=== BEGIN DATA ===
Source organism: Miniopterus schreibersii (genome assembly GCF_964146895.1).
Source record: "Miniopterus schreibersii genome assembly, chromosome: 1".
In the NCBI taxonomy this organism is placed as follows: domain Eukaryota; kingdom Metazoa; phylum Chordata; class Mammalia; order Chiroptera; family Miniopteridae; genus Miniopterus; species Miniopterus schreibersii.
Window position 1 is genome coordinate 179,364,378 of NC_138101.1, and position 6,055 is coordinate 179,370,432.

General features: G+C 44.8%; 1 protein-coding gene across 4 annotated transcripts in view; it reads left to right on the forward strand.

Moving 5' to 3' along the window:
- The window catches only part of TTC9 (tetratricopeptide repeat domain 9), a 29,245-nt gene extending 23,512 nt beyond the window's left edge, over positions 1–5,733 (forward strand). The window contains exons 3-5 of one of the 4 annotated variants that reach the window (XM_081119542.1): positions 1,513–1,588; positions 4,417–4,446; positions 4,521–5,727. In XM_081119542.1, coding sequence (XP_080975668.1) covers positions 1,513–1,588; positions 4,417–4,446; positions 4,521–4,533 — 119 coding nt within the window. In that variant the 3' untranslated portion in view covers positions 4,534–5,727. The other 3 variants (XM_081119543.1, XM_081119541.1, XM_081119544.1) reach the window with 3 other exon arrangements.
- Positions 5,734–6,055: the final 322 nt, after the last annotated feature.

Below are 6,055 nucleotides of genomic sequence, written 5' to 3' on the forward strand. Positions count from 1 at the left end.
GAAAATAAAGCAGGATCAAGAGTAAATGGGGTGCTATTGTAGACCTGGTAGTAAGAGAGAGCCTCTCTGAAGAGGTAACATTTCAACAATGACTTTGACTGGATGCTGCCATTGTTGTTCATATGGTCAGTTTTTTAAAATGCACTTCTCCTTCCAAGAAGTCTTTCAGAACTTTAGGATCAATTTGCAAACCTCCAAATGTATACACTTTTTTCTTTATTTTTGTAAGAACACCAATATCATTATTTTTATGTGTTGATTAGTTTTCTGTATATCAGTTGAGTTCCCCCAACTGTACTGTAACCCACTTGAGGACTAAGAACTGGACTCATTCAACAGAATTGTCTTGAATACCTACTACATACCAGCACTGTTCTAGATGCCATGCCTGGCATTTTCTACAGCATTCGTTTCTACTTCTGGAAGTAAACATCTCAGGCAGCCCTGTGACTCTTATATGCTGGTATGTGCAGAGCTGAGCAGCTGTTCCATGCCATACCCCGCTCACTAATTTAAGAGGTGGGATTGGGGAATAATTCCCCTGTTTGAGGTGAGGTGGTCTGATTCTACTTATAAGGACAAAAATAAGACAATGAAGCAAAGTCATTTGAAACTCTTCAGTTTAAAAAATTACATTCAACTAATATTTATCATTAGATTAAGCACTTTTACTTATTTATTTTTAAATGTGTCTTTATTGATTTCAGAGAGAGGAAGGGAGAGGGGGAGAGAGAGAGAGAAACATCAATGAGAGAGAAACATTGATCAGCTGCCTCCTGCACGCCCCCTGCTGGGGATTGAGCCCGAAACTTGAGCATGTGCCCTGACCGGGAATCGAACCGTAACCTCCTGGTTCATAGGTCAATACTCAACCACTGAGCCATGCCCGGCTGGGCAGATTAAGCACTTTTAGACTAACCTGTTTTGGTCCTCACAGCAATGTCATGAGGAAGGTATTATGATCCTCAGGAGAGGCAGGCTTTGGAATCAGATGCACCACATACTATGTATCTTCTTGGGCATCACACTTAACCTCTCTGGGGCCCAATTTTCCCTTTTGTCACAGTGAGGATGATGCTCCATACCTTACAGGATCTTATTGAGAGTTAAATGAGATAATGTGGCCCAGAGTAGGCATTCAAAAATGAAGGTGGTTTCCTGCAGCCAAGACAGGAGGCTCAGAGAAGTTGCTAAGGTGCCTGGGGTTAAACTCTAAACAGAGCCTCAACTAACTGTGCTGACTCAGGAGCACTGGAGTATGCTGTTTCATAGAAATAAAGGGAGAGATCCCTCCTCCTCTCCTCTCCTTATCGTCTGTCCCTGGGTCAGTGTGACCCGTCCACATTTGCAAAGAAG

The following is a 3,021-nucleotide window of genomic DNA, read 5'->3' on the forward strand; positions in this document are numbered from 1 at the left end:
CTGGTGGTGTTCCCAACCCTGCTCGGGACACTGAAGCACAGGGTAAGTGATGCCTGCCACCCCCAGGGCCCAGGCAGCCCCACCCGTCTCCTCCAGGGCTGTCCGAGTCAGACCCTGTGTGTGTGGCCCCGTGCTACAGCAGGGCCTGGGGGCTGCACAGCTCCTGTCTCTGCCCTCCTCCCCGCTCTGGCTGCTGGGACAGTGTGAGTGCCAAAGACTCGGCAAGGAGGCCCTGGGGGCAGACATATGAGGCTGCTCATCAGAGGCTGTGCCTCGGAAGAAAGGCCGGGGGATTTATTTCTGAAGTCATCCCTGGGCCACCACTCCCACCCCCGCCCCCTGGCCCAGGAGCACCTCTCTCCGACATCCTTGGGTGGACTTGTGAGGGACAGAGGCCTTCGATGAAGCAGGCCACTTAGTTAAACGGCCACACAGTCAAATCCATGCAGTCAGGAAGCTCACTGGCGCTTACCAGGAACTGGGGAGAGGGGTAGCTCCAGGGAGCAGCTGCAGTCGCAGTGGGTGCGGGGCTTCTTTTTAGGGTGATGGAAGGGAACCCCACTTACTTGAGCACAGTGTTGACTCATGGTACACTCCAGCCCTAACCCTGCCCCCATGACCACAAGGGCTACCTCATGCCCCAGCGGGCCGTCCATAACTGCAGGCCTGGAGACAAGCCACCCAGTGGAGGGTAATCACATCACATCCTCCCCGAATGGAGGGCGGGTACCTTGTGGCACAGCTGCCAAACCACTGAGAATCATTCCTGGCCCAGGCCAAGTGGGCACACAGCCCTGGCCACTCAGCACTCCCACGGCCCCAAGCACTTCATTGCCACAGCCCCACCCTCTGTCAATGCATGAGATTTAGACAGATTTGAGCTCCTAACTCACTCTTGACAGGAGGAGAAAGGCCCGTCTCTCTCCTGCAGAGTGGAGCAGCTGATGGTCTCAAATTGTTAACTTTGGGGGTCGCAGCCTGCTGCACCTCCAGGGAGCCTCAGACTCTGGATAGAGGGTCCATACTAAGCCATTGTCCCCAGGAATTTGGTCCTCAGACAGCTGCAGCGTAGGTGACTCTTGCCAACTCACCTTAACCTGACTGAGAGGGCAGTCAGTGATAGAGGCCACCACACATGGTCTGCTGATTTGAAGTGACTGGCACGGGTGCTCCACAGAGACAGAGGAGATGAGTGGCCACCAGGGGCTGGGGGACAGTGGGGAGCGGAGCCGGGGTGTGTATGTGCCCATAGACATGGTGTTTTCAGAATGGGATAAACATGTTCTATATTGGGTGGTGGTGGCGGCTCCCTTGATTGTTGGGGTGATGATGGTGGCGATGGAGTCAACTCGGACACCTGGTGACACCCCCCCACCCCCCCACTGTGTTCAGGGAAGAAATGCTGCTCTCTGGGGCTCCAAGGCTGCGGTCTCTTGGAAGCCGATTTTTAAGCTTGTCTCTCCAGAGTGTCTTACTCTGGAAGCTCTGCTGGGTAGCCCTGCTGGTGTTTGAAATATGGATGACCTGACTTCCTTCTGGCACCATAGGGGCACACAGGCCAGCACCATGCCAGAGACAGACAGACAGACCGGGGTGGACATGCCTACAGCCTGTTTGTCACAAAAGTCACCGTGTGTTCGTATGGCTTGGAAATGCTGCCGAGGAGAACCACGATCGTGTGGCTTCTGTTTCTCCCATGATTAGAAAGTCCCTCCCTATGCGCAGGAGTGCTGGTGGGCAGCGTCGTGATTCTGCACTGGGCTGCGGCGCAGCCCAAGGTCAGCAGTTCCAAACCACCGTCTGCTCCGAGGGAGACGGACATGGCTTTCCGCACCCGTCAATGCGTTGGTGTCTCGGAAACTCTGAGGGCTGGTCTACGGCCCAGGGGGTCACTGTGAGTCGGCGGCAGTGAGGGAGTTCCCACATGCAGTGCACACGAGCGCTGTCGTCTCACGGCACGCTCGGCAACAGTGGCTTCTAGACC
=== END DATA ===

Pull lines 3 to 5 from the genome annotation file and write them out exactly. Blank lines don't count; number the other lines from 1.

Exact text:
In the NCBI taxonomy this organism is placed as follows: domain Eukaryota; kingdom Metazoa; phylum Chordata; class Mammalia; order Chiroptera; family Miniopteridae; genus Miniopterus; species Miniopterus schreibersii.
Window position 1 is genome coordinate 179,364,378 of NC_138101.1, and position 6,055 is coordinate 179,370,432.

General features: G+C 44.8%; 1 protein-coding gene across 4 annotated transcripts in view; it reads left to right on the forward strand.